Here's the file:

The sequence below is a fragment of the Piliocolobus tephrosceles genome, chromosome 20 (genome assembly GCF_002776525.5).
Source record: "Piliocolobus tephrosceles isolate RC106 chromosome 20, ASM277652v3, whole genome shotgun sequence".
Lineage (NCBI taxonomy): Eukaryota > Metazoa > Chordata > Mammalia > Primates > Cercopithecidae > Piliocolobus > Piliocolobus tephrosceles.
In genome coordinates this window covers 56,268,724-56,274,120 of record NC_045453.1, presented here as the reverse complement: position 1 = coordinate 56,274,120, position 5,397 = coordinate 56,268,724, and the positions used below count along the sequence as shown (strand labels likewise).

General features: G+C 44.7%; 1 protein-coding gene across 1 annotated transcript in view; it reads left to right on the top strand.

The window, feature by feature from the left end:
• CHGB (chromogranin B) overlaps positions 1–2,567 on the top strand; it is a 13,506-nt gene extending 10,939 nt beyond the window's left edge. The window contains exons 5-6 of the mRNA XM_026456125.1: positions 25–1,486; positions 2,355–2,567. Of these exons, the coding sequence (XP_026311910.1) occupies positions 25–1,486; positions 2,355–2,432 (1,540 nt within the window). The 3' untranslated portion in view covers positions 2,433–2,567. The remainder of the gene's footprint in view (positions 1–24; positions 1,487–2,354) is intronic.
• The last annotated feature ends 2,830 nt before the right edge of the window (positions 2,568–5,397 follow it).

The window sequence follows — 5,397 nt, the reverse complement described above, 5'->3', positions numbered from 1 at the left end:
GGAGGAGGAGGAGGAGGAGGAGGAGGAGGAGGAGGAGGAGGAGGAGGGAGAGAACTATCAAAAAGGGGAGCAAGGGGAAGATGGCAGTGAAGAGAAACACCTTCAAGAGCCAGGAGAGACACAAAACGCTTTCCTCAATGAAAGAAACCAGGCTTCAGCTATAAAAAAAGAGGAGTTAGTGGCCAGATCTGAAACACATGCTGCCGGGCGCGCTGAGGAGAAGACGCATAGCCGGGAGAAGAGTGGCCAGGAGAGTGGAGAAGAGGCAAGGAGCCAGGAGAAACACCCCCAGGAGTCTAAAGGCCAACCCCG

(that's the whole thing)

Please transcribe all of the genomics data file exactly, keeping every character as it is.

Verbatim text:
The sequence below is a fragment of the Piliocolobus tephrosceles genome, chromosome 20 (genome assembly GCF_002776525.5).
Source record: "Piliocolobus tephrosceles isolate RC106 chromosome 20, ASM277652v3, whole genome shotgun sequence".
Lineage (NCBI taxonomy): Eukaryota > Metazoa > Chordata > Mammalia > Primates > Cercopithecidae > Piliocolobus > Piliocolobus tephrosceles.
In genome coordinates this window covers 56,268,724-56,274,120 of record NC_045453.1, presented here as the reverse complement: position 1 = coordinate 56,274,120, position 5,397 = coordinate 56,268,724, and the positions used below count along the sequence as shown (strand labels likewise).

General features: G+C 44.7%; 1 protein-coding gene across 1 annotated transcript in view; it reads left to right on the top strand.

The window, feature by feature from the left end:
• CHGB (chromogranin B) overlaps positions 1–2,567 on the top strand; it is a 13,506-nt gene extending 10,939 nt beyond the window's left edge. The window contains exons 5-6 of the mRNA XM_026456125.1: positions 25–1,486; positions 2,355–2,567. Of these exons, the coding sequence (XP_026311910.1) occupies positions 25–1,486; positions 2,355–2,432 (1,540 nt within the window). The 3' untranslated portion in view covers positions 2,433–2,567. The remainder of the gene's footprint in view (positions 1–24; positions 1,487–2,354) is intronic.
• The last annotated feature ends 2,830 nt before the right edge of the window (positions 2,568–5,397 follow it).

The window sequence follows — 5,397 nt, the reverse complement described above, 5'->3', positions numbered from 1 at the left end:
GGAGGAGGAGGAGGAGGAGGAGGAGGAGGAGGAGGAGGAGGAGGAGGGAGAGAACTATCAAAAAGGGGAGCAAGGGGAAGATGGCAGTGAAGAGAAACACCTTCAAGAGCCAGGAGAGACACAAAACGCTTTCCTCAATGAAAGAAACCAGGCTTCAGCTATAAAAAAAGAGGAGTTAGTGGCCAGATCTGAAACACATGCTGCCGGGCGCGCTGAGGAGAAGACGCATAGCCGGGAGAAGAGTGGCCAGGAGAGTGGAGAAGAGGCAAGGAGCCAGGAGAAACACCCCCAGGAGTCTAAAGGCCAACCCCG